direction, and Ukes’ fire dies down,except that someone starts
screaming hysterically, “A-ah-ah-ah!!!! I’m shot!! A-ah!!!! Help!!! Help
me, guys, please!!!” Curiously, he was yelling in Russian, not in
Ukrainian. Where the hell was his patriotism at that moment?[7]

We send a few 40-mm painkillers from our UBGLs to alleviate the poor
guy’s suffering (don’t know if it helped, but he shut up at least), and
then we are distracted by the APC – which had crawled up to 200 meters
from us and continued to approach slowly, firing short bursts at the
roadblock to our rear. Grim grabs the RPG again, but sets it aside a few
seconds later. “Only two cucumbers [slang for rockets], damn it!” he
explains. “We have to save them in case they send tanks. Sniper, why the
hell are you sitting on your *ss? Go and watch the 10-to-2 sector!”

As you wish, my lord. I climb into the firing niche and begin to study
the slope in the designated sector. Nobody, nobody…and what is
that…the deafening roar of a PKM (the muzzle less than a meter from my
head) hits my ears so hard that I instinctively duck to the bottom of
the trench. Grim keeps sending short bursts of armor-piercing/incendiary
bullets through the trees at the
approaching APC.

“You f**king imbecile! Are you insane?!” I respectfully express my
dissatisfaction with the commander’s actions. Grim simply keeps
shooting, with the facial expression of a child who has received a
long-awaited gift for Christmas. The belt spent, Grim throws the machine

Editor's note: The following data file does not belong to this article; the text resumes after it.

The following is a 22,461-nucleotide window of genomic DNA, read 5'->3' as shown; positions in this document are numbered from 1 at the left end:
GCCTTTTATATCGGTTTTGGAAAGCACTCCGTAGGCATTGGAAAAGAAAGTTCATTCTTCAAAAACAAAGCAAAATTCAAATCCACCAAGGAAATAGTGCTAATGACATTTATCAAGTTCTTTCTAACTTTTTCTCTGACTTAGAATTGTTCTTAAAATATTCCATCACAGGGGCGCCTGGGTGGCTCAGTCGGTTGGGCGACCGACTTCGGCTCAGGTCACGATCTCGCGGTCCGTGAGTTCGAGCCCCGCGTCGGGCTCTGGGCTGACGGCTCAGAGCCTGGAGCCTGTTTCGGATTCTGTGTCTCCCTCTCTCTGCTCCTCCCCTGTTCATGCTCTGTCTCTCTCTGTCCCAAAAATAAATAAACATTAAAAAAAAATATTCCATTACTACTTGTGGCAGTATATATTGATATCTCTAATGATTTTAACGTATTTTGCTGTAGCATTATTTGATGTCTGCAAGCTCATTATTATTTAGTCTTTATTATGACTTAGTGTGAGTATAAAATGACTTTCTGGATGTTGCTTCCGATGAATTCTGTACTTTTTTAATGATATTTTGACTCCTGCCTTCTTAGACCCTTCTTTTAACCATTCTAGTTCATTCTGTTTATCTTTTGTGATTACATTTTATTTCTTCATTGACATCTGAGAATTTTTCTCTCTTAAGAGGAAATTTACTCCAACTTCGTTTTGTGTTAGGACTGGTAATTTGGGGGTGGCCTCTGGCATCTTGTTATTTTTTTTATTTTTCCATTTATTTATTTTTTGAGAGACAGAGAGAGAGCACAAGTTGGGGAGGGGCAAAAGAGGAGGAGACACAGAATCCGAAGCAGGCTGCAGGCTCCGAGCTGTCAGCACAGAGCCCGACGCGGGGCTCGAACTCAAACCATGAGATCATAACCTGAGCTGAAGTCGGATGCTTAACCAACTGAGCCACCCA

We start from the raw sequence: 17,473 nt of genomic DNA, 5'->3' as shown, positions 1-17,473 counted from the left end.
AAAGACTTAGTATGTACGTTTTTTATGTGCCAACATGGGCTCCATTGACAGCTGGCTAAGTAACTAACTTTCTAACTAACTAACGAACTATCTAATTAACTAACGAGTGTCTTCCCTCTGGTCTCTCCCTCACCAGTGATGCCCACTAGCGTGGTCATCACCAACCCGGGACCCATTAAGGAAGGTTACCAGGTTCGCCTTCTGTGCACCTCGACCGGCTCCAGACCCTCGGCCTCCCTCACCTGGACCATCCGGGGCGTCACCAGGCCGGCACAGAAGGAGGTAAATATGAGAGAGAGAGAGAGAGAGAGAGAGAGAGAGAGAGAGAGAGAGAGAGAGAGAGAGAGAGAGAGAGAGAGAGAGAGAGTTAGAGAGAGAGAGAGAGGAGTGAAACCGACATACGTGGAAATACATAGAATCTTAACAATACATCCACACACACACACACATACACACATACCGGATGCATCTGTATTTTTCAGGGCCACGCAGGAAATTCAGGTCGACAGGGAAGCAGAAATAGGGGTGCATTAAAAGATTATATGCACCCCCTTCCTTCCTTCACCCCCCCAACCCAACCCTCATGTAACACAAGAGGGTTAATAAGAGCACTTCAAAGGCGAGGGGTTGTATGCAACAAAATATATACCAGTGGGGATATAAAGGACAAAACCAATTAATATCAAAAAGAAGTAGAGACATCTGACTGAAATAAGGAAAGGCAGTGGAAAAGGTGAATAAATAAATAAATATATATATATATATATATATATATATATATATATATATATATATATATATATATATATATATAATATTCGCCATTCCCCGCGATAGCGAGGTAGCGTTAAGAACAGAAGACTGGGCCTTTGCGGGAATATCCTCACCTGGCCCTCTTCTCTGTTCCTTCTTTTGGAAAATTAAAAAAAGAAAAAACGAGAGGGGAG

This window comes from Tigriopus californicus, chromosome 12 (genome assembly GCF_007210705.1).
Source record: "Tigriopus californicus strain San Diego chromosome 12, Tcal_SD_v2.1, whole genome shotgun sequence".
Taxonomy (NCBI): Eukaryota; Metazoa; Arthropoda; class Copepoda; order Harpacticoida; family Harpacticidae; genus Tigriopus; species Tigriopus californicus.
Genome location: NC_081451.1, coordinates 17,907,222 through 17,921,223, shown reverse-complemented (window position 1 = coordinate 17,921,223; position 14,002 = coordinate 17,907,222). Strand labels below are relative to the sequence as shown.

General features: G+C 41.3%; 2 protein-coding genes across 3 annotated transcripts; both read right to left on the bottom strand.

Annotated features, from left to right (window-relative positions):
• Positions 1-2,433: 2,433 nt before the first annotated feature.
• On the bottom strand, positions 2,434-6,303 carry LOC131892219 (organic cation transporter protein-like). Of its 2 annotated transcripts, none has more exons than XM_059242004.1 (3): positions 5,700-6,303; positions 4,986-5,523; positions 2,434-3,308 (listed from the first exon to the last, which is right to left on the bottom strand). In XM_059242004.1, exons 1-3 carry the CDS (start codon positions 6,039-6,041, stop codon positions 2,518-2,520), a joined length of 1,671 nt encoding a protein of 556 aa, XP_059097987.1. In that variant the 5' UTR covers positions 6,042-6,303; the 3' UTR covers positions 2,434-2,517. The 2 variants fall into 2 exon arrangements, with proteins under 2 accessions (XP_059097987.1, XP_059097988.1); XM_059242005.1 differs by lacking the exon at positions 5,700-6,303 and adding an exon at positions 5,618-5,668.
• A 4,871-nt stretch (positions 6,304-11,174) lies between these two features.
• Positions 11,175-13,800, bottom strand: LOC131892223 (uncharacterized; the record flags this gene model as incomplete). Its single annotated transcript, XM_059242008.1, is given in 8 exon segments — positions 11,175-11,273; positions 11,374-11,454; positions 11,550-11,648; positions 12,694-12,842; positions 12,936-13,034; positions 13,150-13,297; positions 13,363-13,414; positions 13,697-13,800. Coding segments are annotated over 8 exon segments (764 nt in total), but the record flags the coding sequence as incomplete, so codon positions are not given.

gun to Handyman for reloading, grabs his Kalash, fires a magazine and a
UBGL round into the thicket, takes back the PKM and fires one more entire belt of APIBs[8] at the APC.

And then it stops. Stuck in place. I mean the APC, not our commander –
though he looks inhuman sometimes, I wouldn’t call him “it” due to
subordination. There is neither smoke nor too much damage to be seen,
but the engine stalled, and it’s not moving or firing. 7.62x54R can
penetrate an APC in the side, much harder to manage with angle and
distance, but ~200 API rounds could definitely disable one… Or the
crew could have panicked.

The U-infantry also fell silent for a couple minutes, probably wondering what the hell happened.

Grim is already thinking aloud about how we can flank around the stalled
APC, cut it off from the rest of the government forces and take it as a
trophy. Well, you never know, it could work. Alas, the calm does not
last long – the second APC opens fire toward us from somewhere behind
first one, then U-infantry swarm the thicket ahead, just a couple
hundred meters from where we are, and immediately open fire. Judging by
the sound, at least two SVD[9] snipers are among them, too. 

I try to do something, firing at any movement in the thicket, looking
for “colleagues”, but honestly, I doubt very much I hit anyone, except
accidentally. Shooting at unmoving targets at a quiet, leisurely
shooting range, and shooting during a battle at hazy figures briefly
peering out through the trees – those are two very different things.
Especially when those figures are firing back at you, and with mortar
shells exploding all around. The need to re-tighten the loosening scope